Thanks to new disclosure rules you can now compare apples with apples when it comes to KiwiSaver funds.
On July 1 2013 new disclosure rules for retail KiwiSaver schemes came into force. The KiwiSaver (Periodic Disclosure) Regulations 2013 require all 33 retail KiwiSaver schemes to regularly report on fund performance, fees, asset allocation and other matters in a simple and standardised form.
The government considers disclosure of such information as being important for competitive markets because it “increases transparency, enabling investors to compare different funds and make more informed and efficient investment decisions”.
We completely agree – it’s about time.
Prior to the new rules there were no specific reporting requirements on KiwiSaver schemes to disclose information about the performance of their funds. As a KiwiSaver investor it was extremely difficult to get an idea of how your fund was performing or how its fees compared to other funds.
Individual KiwiSaver providers were left to their own devices to disclose information, with no consistency across the market as to what was made public and how returns were displayed. Funds were using different names for the same thing. Some showed returns before tax and/or fees were taken out and others post-tax/fees. This had the effect of making the pre-tax/fees results appear better than what the investor was actually receiving. In June 2008 when Consumer looked at KiwiSaver fees we found most schemes had confusing and imprecise fee information.
Under the new regulations, KiwiSaver providers will publish on their websites quarterly and annual disclosure statements for each of their funds. The new statements have to meet a standard template which includes graphs and pie charts to aid understanding. KiwiSaver providers will also need to publish the information in a standard spreadsheet that can be used for further analysis.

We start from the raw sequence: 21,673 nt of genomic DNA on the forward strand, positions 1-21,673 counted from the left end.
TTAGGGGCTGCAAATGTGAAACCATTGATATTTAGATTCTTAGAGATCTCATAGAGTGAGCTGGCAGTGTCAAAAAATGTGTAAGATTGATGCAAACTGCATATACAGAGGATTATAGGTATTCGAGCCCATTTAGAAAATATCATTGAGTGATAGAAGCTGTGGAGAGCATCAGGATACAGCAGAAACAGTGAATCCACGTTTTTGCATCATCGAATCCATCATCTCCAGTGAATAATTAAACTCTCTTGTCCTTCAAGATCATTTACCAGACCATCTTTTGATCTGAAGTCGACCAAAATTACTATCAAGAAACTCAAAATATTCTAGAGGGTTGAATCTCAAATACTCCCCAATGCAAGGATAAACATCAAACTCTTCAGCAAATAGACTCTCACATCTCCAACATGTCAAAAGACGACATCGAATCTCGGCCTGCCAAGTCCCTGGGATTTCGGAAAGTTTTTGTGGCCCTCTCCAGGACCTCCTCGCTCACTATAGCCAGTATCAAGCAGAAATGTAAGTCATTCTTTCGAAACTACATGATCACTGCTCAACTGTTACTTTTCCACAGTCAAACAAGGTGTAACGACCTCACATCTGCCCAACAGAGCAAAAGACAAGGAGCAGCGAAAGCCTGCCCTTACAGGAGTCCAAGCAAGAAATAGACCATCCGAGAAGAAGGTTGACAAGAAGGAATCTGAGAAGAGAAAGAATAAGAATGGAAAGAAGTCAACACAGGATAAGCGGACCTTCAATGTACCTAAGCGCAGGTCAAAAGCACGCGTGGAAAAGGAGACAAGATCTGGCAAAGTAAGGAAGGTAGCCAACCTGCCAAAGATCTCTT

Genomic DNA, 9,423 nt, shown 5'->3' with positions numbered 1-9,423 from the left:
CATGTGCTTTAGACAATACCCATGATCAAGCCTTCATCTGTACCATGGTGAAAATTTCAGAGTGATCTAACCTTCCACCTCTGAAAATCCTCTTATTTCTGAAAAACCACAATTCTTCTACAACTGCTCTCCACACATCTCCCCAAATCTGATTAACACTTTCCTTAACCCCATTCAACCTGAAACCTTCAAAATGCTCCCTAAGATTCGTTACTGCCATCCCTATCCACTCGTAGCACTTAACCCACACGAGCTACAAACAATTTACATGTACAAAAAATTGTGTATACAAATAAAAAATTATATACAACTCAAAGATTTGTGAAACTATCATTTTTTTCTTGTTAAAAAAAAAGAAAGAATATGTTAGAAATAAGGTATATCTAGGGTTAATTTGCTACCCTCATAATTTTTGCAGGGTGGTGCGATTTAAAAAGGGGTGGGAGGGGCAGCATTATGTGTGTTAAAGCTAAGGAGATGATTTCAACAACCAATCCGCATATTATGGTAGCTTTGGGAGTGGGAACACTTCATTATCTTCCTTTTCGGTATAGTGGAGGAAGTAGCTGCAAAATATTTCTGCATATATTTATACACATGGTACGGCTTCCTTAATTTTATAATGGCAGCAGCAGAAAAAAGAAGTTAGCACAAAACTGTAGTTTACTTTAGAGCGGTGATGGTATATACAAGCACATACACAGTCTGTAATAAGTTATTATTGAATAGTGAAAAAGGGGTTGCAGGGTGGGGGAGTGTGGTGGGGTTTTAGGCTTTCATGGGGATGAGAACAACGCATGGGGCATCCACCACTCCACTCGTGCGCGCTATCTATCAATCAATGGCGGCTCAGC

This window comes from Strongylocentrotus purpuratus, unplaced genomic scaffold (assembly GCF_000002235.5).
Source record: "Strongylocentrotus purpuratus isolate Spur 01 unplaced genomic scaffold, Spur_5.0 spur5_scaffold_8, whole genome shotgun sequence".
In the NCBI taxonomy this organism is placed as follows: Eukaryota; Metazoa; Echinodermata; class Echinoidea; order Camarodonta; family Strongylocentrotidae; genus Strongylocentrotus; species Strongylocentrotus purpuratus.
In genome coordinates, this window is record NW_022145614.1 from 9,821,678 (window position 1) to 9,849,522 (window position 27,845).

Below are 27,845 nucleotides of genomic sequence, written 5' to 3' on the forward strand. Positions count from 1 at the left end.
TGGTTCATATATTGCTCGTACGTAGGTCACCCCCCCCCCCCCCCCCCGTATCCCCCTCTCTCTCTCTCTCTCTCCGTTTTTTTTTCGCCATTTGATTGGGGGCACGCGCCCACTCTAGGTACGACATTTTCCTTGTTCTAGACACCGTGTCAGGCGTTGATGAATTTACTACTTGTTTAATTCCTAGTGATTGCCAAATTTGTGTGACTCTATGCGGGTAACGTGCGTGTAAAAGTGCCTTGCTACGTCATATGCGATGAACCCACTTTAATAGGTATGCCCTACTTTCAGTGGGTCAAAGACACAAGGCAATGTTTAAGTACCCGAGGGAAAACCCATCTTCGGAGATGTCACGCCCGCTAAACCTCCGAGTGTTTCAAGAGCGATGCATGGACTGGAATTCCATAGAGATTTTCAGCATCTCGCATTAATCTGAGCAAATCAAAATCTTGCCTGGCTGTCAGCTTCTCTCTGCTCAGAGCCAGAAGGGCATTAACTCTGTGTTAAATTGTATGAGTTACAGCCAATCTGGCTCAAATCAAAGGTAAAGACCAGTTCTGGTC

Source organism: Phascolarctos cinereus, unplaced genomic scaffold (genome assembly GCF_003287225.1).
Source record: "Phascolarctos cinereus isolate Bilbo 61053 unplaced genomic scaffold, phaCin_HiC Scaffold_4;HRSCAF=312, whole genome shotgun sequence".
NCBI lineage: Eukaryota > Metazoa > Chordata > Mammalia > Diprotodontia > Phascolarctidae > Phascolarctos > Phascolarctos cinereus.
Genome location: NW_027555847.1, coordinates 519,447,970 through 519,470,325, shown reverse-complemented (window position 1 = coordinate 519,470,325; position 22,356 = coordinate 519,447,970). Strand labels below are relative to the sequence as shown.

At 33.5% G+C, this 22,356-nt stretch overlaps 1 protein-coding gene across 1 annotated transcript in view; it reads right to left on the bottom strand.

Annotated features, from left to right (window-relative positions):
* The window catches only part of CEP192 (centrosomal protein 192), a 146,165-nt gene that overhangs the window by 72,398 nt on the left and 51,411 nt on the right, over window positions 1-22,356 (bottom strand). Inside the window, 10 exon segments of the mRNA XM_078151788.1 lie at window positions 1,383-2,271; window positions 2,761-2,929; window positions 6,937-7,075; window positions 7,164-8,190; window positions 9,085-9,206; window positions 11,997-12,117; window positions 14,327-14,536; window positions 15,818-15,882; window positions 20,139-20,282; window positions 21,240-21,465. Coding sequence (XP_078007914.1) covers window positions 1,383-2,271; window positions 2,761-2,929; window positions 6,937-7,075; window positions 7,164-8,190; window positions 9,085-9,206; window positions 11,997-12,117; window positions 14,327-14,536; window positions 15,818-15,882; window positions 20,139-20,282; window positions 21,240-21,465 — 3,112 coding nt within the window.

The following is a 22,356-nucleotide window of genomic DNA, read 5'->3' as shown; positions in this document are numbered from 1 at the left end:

This is good news for KiwiSaver investors (and professional and amateur KiwiSaver analysts) and no doubt it will put fund performance and fees under the microscope. Fund managers may not be happy with this close scrutiny but as the saying goes “sunlight is the best disinfectant”.
What you will now see
- A description of the fund in terms of its total value, number of members and the date it started.
- KiwiSaver scheme membership fees as an annual dollar amount.
- Fund fees broken down into three categories and shown as a percentage of the total money invested:
- Annual management fee.
- Performance-based fee.
- Other fees and costs.
- Annual returns after deductions for fees and tax for each year since the fund started, and the average annual return since the fund started. (The tax level will be the highest prescribed investor rate (PIR) of tax for an individual New Zealand citizen – your tax rate may be lower.)
- The mix of assets that the fund actually invests in shown in a percentage format. Investors need to know the mix so they can see their funds aren’t too narrowly invested or duplicating other investments they might already have. The target investment mix will also be shown.
- The top 10 investments and what percentage of the total fund assets they make up.
- Key personnel – the directors and employees who have the most influence on the investment decisions of the fund.
- Further information such as related party transactions, changes to trade allocation, execution and proxy voting policies, and changes to a fund’s valuation and unit pricing methods.
Investors do need to remember that the performance of KiwiSaver funds should be judged over longer time periods rather than on a quarterly or even annual basis. What did well in the past may do badly in the future and vice versa.
Likewise, funds shouldn’t be judged on fees alone. Some low-fee funds may perform as well as high-fee funds. But as fees can cost thousands over the lifetime of a KiwiSaver fund it is important for investors to have this information.
And investors also need to consider their personal circumstances – for example, how long they have before retirement, their financial commitments, and personal savings goals when deciding on what type of fund is suitable.
Sorted.org.nz has produced an interactive tool that helps consumers compare KiwiSaver funds. You can narrow down a list of funds according to your personal risk profile and then sort those funds on fees, customer service and returns. You can also create a watchlist of funds so you can keep an eye on different funds over time.
We will be making this tool available on our website in 2014.
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